Permission-based marketing

Herman Pool

Marketing comes in many forms. The most common is interrupt marketing. Interrupt marketing is comprised of things like TV commercials, newspaper ads, or telemarketers interrupting what you are doing in order to force you to listen to their message. Today, fewer people pay attention to it as there is now so much interrupt marketing happening many minds now unconsciously filter it out. Beyond that, people have developed products to specifically avoid this kind of marketing. Things like DVRs specifically target this kind of marketing and are very effective at eliminating it.

Wouldn't it be nice if there were a form of marketing that allowed you to know who wants to hear your message? Great news! It exists and it is called permission-based marketing. It is a form of marketing in which your prospects opt to give you their permission to market to them.

Permission-BasedIt works very simply. Create an offer that encourages prospects to volunteer to receive your marketing messages. There are plenty of low cost items you can use to encourage the prospect to opt-in to your message. The most common types of offers people use today are things like special reports, whitepapers, discount club memberships, that are given to the prospect in exchange for providing you with contact information to send your marketing to.

Once you have the prospects permission to market you are no longer a stranger forcing a message on someone that might not want it, you have identified someone who has an interest in your products and services as indicated by the prospect themselves. See that? A small amount of rapport has been built.

By tracking the offer that caused the prospect to opt-in, permission-based marketing allows your message to be more relevant and personal. Not only that, but by focusing your marketing dollars on people that have actually expressed an interest in your products and services, you will save money and get a better return on your marketing investment.

By using a combination of interrupt and permission based marketing you can easily create a cost-effective one-two punch that brings in more business for less money. Let's look at an example of an IT company using a combination of interrupt and permission-based marketing in action.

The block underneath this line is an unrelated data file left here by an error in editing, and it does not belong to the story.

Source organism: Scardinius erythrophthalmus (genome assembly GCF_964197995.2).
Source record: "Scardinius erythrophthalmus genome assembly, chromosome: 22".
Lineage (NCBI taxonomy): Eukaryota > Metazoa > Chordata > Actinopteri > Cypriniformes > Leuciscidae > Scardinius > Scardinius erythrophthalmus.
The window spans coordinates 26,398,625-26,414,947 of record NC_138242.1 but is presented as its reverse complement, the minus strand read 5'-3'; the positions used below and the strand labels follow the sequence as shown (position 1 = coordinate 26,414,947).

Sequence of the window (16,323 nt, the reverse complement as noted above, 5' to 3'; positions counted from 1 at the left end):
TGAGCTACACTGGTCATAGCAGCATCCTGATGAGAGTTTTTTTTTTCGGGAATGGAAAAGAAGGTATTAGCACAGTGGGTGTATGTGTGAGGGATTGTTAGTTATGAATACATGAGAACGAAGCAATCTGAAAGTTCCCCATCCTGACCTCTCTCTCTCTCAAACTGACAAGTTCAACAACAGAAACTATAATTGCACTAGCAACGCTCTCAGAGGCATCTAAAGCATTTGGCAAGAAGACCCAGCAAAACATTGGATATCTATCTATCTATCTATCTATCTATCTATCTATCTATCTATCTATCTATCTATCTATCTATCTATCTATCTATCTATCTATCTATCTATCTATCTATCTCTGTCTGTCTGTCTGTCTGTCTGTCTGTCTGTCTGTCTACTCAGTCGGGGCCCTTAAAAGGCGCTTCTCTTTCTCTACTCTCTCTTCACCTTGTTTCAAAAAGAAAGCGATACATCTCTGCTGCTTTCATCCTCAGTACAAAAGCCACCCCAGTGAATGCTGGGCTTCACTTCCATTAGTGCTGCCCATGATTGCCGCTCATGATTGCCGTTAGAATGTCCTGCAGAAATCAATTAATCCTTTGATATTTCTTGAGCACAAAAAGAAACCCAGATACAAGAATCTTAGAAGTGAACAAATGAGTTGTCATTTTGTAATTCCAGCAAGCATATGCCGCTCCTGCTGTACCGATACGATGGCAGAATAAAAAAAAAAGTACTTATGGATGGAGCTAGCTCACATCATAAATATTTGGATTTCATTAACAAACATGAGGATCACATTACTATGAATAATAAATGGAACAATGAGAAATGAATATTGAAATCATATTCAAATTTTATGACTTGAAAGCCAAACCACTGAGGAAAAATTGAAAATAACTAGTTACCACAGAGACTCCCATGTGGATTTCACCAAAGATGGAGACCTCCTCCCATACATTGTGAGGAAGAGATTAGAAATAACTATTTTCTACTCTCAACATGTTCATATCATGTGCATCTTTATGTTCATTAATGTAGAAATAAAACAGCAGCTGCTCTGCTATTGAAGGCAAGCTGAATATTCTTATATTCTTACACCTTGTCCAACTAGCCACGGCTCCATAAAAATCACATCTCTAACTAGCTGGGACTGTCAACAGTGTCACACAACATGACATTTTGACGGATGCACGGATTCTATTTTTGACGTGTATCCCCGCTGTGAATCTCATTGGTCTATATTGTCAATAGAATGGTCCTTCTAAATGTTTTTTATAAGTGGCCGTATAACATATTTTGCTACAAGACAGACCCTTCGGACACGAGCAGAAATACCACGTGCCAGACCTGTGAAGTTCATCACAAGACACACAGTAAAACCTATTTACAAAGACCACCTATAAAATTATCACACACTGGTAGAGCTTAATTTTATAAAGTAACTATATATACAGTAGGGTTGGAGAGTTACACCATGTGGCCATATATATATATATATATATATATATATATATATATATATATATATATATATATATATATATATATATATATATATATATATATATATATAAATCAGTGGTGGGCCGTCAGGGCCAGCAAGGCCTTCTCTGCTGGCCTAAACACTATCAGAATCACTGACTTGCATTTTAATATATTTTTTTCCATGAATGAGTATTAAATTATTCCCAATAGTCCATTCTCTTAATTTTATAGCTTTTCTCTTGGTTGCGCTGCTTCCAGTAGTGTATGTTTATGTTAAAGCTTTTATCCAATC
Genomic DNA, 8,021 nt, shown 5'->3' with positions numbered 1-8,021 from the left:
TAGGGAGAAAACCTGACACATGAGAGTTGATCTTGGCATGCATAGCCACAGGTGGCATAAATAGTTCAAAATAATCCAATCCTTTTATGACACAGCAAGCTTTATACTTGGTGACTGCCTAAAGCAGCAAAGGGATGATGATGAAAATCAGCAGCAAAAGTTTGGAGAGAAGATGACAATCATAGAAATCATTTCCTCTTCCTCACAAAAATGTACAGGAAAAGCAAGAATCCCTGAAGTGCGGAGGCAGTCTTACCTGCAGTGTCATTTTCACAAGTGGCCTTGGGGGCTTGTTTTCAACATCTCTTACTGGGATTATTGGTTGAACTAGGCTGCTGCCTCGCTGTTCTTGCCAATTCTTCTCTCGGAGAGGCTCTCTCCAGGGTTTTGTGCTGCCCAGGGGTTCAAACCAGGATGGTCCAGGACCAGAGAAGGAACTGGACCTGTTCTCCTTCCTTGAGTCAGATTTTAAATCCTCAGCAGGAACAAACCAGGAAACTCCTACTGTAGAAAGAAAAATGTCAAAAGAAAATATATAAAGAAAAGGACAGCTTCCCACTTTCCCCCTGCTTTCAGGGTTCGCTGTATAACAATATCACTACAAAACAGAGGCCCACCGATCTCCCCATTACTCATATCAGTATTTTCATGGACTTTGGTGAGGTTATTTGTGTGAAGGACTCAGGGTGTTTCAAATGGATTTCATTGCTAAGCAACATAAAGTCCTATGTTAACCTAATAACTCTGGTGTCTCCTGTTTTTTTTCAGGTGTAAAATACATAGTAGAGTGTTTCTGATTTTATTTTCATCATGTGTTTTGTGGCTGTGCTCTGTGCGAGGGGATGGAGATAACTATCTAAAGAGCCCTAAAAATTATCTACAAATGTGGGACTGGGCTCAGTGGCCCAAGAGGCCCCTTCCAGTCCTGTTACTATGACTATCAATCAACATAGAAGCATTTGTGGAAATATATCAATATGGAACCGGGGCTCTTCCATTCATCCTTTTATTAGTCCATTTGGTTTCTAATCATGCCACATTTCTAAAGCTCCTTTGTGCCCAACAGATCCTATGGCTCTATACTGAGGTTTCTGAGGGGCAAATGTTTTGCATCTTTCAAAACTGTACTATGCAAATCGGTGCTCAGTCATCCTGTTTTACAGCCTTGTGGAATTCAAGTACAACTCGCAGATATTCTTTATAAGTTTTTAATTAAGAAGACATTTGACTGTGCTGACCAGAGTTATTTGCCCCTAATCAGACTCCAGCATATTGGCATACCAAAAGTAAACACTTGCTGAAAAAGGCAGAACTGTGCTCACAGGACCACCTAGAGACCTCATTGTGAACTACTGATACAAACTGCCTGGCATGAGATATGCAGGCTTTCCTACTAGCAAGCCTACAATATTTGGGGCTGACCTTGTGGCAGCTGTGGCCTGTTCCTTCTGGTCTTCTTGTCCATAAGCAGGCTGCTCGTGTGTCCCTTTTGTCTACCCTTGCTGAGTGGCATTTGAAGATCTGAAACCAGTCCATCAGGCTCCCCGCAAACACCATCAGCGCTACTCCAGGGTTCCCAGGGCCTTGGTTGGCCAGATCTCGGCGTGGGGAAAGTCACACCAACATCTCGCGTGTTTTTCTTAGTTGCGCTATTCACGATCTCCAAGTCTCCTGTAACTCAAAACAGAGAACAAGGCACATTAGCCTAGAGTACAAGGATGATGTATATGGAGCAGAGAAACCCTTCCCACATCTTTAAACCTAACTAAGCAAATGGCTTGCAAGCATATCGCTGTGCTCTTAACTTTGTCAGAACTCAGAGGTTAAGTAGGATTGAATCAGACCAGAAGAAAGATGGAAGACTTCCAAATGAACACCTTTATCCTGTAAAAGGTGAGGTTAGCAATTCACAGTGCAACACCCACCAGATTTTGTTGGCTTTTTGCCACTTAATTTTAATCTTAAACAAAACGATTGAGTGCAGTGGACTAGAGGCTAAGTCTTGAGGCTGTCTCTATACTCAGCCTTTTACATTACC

Rather than running a typical newspaper ad telling people about their services, the IT company creates a newspaper ad that is a direct response type ad directing business owners to a landing page to download a report on "5 Ways Your Computers Are Costing You Money and How to Fix It". The ad is not geared to sell anyone anything. It is built to offer the prospects a free report.

call-to-actionOnce the prospects go to the website and signup for the report, they receive a PDF report delivered to their email that explains all the benefits of Managed IT Services. The report has a call to action, but it isn't a call to buy, it only asks for permission to set up a meeting. At this point the information provided in the report has helped pre-sell the service, so much so that they are asking to meet with the IT company.

Once the IT provider sits down with the prospect at the meeting, much less selling is required. The prospect has informed themselves and is much more open to a close at this point. In today's society people like to sell themselves. Permission-based marketing allows that.

Keep in mind each step in the process was built to get more permission to market. The marketing pieces allowed the prospect to educate and sell themselves making it easier for a close. Since we are only sending sales staff out to talk to people who are actually interested, time and money are saved.

How can your company implement a permission-based marketing system? Share you thoughts with us below!